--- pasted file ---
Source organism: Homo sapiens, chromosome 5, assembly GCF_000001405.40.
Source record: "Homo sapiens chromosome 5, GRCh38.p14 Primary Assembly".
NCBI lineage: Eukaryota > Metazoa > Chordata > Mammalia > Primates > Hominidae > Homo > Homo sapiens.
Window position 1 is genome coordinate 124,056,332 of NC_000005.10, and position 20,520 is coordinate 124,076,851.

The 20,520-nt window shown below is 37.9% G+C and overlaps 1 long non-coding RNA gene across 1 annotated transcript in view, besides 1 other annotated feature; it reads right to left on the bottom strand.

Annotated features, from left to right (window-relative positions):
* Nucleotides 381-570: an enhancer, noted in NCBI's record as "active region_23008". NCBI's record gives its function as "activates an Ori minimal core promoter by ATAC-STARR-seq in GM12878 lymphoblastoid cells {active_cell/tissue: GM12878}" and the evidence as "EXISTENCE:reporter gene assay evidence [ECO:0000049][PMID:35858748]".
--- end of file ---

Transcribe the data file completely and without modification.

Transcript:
Source organism: Homo sapiens, chromosome 5, assembly GCF_000001405.40.
Source record: "Homo sapiens chromosome 5, GRCh38.p14 Primary Assembly".
NCBI lineage: Eukaryota > Metazoa > Chordata > Mammalia > Primates > Hominidae > Homo > Homo sapiens.
Window position 1 is genome coordinate 124,056,332 of NC_000005.10, and position 20,520 is coordinate 124,076,851.

The 20,520-nt window shown below is 37.9% G+C and overlaps 1 long non-coding RNA gene across 1 annotated transcript in view, besides 1 other annotated feature; it reads right to left on the bottom strand.

Annotated features, from left to right (window-relative positions):
* Nucleotides 381-570: an enhancer, noted in NCBI's record as "active region_23008". NCBI's record gives its function as "activates an Ori minimal core promoter by ATAC-STARR-seq in GM12878 lymphoblastoid cells {active_cell/tissue: GM12878}" and the evidence as "EXISTENCE:reporter gene assay evidence [ECO:0000049][PMID:35858748]".